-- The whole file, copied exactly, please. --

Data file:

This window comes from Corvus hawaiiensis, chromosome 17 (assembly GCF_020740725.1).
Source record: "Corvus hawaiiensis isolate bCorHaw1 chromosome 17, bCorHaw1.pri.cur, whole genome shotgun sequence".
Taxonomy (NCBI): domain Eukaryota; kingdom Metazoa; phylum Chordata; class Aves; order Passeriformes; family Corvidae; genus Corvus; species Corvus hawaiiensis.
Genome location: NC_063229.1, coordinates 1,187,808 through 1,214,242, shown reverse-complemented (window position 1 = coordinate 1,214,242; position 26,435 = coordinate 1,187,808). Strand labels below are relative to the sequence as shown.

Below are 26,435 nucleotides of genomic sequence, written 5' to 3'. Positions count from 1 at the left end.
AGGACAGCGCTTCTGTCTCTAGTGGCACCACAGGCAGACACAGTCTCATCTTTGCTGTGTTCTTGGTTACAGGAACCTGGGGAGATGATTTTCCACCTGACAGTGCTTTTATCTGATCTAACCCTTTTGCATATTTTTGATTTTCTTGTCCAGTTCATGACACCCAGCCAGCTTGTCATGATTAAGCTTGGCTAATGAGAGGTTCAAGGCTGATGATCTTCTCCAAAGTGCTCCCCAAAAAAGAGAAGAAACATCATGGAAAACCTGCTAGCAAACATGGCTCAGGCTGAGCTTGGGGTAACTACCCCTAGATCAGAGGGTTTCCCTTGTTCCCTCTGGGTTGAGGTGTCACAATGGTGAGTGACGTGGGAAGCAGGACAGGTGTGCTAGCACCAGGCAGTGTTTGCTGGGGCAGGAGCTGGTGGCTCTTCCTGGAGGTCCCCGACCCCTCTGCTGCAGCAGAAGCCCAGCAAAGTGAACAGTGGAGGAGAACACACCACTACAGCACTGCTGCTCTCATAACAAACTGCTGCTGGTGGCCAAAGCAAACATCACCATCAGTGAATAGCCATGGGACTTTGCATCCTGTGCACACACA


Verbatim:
This window comes from Corvus hawaiiensis, chromosome 17 (assembly GCF_020740725.1).
Source record: "Corvus hawaiiensis isolate bCorHaw1 chromosome 17, bCorHaw1.pri.cur, whole genome shotgun sequence".
Taxonomy (NCBI): domain Eukaryota; kingdom Metazoa; phylum Chordata; class Aves; order Passeriformes; family Corvidae; genus Corvus; species Corvus hawaiiensis.
Genome location: NC_063229.1, coordinates 1,187,808 through 1,214,242, shown reverse-complemented (window position 1 = coordinate 1,214,242; position 26,435 = coordinate 1,187,808). Strand labels below are relative to the sequence as shown.

Below are 26,435 nucleotides of genomic sequence, written 5' to 3'. Positions count from 1 at the left end.
AGGACAGCGCTTCTGTCTCTAGTGGCACCACAGGCAGACACAGTCTCATCTTTGCTGTGTTCTTGGTTACAGGAACCTGGGGAGATGATTTTCCACCTGACAGTGCTTTTATCTGATCTAACCCTTTTGCATATTTTTGATTTTCTTGTCCAGTTCATGACACCCAGCCAGCTTGTCATGATTAAGCTTGGCTAATGAGAGGTTCAAGGCTGATGATCTTCTCCAAAGTGCTCCCCAAAAAAGAGAAGAAACATCATGGAAAACCTGCTAGCAAACATGGCTCAGGCTGAGCTTGGGGTAACTACCCCTAGATCAGAGGGTTTCCCTTGTTCCCTCTGGGTTGAGGTGTCACAATGGTGAGTGACGTGGGAAGCAGGACAGGTGTGCTAGCACCAGGCAGTGTTTGCTGGGGCAGGAGCTGGTGGCTCTTCCTGGAGGTCCCCGACCCCTCTGCTGCAGCAGAAGCCCAGCAAAGTGAACAGTGGAGGAGAACACACCACTACAGCACTGCTGCTCTCATAACAAACTGCTGCTGGTGGCCAAAGCAAACATCACCATCAGTGAATAGCCATGGGACTTTGCATCCTGTGCACACACA